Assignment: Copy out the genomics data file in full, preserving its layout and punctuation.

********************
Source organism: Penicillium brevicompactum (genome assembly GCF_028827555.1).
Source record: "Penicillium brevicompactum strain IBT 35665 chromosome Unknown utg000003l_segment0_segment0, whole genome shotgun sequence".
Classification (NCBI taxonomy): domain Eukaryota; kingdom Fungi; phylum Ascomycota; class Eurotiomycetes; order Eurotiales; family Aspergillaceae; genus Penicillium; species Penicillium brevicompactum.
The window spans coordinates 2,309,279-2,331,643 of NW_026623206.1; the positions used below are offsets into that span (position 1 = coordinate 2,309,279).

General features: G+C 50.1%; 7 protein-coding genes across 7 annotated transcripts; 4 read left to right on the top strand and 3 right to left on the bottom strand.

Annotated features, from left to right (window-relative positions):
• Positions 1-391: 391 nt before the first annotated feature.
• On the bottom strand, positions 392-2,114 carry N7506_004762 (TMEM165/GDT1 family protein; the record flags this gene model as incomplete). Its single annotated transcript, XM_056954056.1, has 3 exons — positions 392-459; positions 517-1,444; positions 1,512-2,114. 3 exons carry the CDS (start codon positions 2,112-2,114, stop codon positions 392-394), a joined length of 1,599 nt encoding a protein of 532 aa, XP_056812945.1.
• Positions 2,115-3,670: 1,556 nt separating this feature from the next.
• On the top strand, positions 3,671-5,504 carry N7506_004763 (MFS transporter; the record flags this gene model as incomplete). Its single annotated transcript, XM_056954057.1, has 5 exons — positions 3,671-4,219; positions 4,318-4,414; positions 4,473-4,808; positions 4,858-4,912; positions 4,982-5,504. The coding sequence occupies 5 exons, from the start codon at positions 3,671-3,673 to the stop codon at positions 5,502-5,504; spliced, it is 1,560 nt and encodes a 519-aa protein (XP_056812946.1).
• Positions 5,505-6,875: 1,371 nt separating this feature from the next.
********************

Source organism: Penicillium brevicompactum (genome assembly GCF_028827555.1).
Source record: "Penicillium brevicompactum strain IBT 35665 chromosome Unknown utg000003l_segment0_segment0, whole genome shotgun sequence".
Classification (NCBI taxonomy): domain Eukaryota; kingdom Fungi; phylum Ascomycota; class Eurotiomycetes; order Eurotiales; family Aspergillaceae; genus Penicillium; species Penicillium brevicompactum.
The window spans coordinates 2,309,279-2,331,643 of NW_026623206.1; the positions used below are offsets into that span (position 1 = coordinate 2,309,279).

General features: G+C 50.1%; 7 protein-coding genes across 7 annotated transcripts; 4 read left to right on the top strand and 3 right to left on the bottom strand.

Annotated features, from left to right (window-relative positions):
• Positions 1-391: 391 nt before the first annotated feature.
• On the bottom strand, positions 392-2,114 carry N7506_004762 (TMEM165/GDT1 family protein; the record flags this gene model as incomplete). Its single annotated transcript, XM_056954056.1, has 3 exons — positions 392-459; positions 517-1,444; positions 1,512-2,114. 3 exons carry the CDS (start codon positions 2,112-2,114, stop codon positions 392-394), a joined length of 1,599 nt encoding a protein of 532 aa, XP_056812945.1.
• Positions 2,115-3,670: 1,556 nt separating this feature from the next.
• On the top strand, positions 3,671-5,504 carry N7506_004763 (MFS transporter; the record flags this gene model as incomplete). Its single annotated transcript, XM_056954057.1, has 5 exons — positions 3,671-4,219; positions 4,318-4,414; positions 4,473-4,808; positions 4,858-4,912; positions 4,982-5,504. The coding sequence occupies 5 exons, from the start codon at positions 3,671-3,673 to the stop codon at positions 5,502-5,504; spliced, it is 1,560 nt and encodes a 519-aa protein (XP_056812946.1).
• Positions 5,505-6,875: 1,371 nt separating this feature from the next.